Tuesday, June 10, 2008

June 10: Another Easy Day

Today marked another significant event for us. Oh, not the cruise. We installed the new video camera on our laptop computer sucessfully and had a great wireless video chat with our friends Rick and Lynnie in NC on SKYPE. And the best's free!! (The camera was $29 at Circuit City.)

We cruised another short 15 miles north to Cockenoe Harbor (anchorage, actually). This was our second day separated from the "Jim and Robin Mother Ship". We're just inside the embankment and about 200 yards from the lighthouse that marks the entrance to the harbor. It's not the most protected anchorage, but the chance of storms was reduced by the weather service and we expect a calm night.

June 9: Short, Slow Run to Greenwich CT

It's a bit hard to see but the pic at left may give you an idea of were we are. (Norm will try to figure out a way to make it more clear.)

Getting off the mooring ball was much easier--just toss it in the water! At 0830 we were untethered and began a short slow run to Greenwich CT. Greenwich is only 12.2 miles from City Island. The Long Island Sound was clear as glass and very little traffic--only a few fishermen. We arrived Greenwich Town Dock at 1130 and were met by Wayne, the dock master. Wayne went above and beyond. He was waiting for us when we arrived and helped us dock. He loaned us a 30Amp/50Amp Shore Power splitter and drove us to a marine supply store to purchase one and some other stuff. Then he made a return to the store for us when we purchased the wrong item. And, we would not take a gratuity--so we forced one on him. Nice little harbor-very well protected but only a short distance off the Sound.

When Norm returned from the store, Vicki surprised him with a happy birthday banner, cupcakes with a birthday candle, and cards.

Then the work began. Norm washed the boat, pumped out the waste tank and filled the on-board fresh water tanks. Vicki did laundry, ironed and vacuumed and other housekeeping jobs and began to research the next few days' anchorages.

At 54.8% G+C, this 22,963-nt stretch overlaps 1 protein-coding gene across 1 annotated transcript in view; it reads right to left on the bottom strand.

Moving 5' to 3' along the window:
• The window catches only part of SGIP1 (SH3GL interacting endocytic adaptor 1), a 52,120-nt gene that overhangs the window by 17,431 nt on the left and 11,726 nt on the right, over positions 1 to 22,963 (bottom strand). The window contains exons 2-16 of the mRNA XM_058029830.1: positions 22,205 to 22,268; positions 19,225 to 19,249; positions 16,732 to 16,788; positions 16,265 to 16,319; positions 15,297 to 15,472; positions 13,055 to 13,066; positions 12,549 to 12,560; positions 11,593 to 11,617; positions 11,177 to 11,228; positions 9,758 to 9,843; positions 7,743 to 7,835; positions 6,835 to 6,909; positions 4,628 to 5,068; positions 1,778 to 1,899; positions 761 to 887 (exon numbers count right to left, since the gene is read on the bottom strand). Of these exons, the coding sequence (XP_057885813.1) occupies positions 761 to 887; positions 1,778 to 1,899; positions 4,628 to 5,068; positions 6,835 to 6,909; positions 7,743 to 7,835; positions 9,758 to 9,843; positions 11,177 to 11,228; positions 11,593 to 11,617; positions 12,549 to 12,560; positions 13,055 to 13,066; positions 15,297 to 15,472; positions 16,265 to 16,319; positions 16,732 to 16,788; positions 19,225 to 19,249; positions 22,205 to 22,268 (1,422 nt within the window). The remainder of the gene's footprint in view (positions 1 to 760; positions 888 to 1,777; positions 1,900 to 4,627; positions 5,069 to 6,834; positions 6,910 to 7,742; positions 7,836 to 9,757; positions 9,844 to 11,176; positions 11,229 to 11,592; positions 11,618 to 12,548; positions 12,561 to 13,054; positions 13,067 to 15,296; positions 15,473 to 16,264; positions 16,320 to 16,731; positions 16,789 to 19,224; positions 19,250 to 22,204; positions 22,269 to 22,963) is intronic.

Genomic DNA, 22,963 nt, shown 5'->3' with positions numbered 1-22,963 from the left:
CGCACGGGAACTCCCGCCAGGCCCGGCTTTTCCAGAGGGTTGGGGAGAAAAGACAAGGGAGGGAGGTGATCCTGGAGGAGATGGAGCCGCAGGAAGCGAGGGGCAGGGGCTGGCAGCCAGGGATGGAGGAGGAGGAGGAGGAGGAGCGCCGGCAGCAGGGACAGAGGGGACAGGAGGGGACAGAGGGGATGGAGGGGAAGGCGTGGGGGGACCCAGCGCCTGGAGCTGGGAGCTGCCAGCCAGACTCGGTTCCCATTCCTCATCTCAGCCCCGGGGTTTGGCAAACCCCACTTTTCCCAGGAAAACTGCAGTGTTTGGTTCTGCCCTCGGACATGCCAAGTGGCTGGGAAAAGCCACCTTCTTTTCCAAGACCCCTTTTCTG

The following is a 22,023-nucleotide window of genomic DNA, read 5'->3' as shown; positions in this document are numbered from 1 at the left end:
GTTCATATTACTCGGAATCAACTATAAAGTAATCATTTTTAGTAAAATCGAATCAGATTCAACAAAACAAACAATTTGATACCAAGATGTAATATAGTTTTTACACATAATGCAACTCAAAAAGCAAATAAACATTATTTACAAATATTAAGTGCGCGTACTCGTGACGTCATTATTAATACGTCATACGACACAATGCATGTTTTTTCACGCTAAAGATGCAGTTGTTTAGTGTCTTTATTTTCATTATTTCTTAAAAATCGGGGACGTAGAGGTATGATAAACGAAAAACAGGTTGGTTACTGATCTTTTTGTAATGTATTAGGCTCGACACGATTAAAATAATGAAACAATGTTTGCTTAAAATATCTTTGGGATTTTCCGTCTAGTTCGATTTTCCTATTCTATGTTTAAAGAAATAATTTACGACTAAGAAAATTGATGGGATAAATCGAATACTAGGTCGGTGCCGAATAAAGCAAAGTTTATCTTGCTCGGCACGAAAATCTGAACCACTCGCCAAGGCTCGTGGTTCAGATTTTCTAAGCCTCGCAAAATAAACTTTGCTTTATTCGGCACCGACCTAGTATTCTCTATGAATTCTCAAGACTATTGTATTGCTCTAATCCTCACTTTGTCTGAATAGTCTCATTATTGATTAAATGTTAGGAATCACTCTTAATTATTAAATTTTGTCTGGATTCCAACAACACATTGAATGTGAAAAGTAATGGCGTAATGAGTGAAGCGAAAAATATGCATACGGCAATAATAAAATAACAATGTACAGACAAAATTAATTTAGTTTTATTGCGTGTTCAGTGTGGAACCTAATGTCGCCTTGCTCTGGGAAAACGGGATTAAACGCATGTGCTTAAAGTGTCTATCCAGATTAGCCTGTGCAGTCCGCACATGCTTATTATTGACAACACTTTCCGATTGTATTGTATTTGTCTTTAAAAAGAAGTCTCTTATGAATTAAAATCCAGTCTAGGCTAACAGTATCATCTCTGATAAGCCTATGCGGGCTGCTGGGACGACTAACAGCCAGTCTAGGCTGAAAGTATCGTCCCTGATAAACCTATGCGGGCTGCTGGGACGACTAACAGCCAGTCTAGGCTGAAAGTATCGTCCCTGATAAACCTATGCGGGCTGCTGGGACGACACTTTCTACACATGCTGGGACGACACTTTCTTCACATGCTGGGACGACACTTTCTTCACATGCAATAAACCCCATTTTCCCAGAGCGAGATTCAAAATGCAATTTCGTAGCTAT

Stacey, Norm's niece along with her two children, Eli and Kiely, picked us up about 5PM. She took us to their home in Stamford where we met up with Ian her husband. After some cocktails and snacks at their lovely home, we were off to dinner. Ian and Stacey treated us to a great fish dinner on the water. We had a chance to get "caught up". Norm had a very nice birthday!!!

Today we will make another short run to Norwalk Islands--just another 15 miles. We'll anchor there before this afternoon's predicted rain.

New York Harbor, Hell Gate, and Our First Mooring Ball

We cruised into New York Harbor on Sunday. What a thrill to see the Statue of Liberty and Ellis Island as many immigrants did (including Norm’s grandmother). We also cruised up the Hudson River for a while and took in the sights on Manhattan's west side. The traffic was heavy with commercial boats, ferrys and sailors (those sailors!). Anyway, we manuevered through the maze and made it to the entrance to the East River. We worked our way up, taking in Manhattan's East side to........................... HELL GATE!!!!!

Hell Gate is an area known for treacherous currents. In a slow boat like ours, the currents can actually push the boat around, even backwards if traversing that stretch at the wrong time. Jim timed the tides perfectly so that we had a few knots of current pushing us through. As Norm said, “It was a non-event”. Perfect.

Jim and Robin are staying at City Island on the west part of Long Island Sound for 5 days to spend time with her parents. We will meander slowly up the coast and they will catch up with us later. (Testing out our wings a bit.)

We spent last night on a City Island Yacht Club mooring ball. It was the first time we’d touched a mooring ball. Norm snagged it on the first try! OK, he got an assist from the Yacht Club tender, but only because our boat hook was too short! We’ll be investing in a super-size boat hook to guarantee future success (and because we noticed that Robin and Jim have one about as tall as a giraffe).

Prior to grabbing the mooring ball, we had actually anchored on the other side of the island. We felt pretty good that we didn’t panic while anchoring with lighting flashing and thunder booming in close proximity. We had just settled in on the back porch with a cocktail when a Tow Boat U.S. boat pulled up to give us some “local knowledge” that if the wind shifted our boat would swing into rocks that weren’t shown on the chart. YIKES! We swung into action, after finishing our cocktails and waiting for the squall of wind and a few clouds to blow over, hauled anchor and headed to the moorings. Good judgment, eh? We learned that even when an anchorage is listed in the cruise guide as a good anchorage, it pays to get local knowledge before anchoring. As Norm always said on the Great Circle Route, "local knowledge is the best chart".

Monday, June 9, 2008

Happy 64th Birthday Norm!

We're traveling to Greenwich Connecticut today. It'll be about a 2-hour trip (short, thank goodness). We'll be in a marina before noon. Going out to dinner tonight with Norm's neice Stacey and her husband Ian.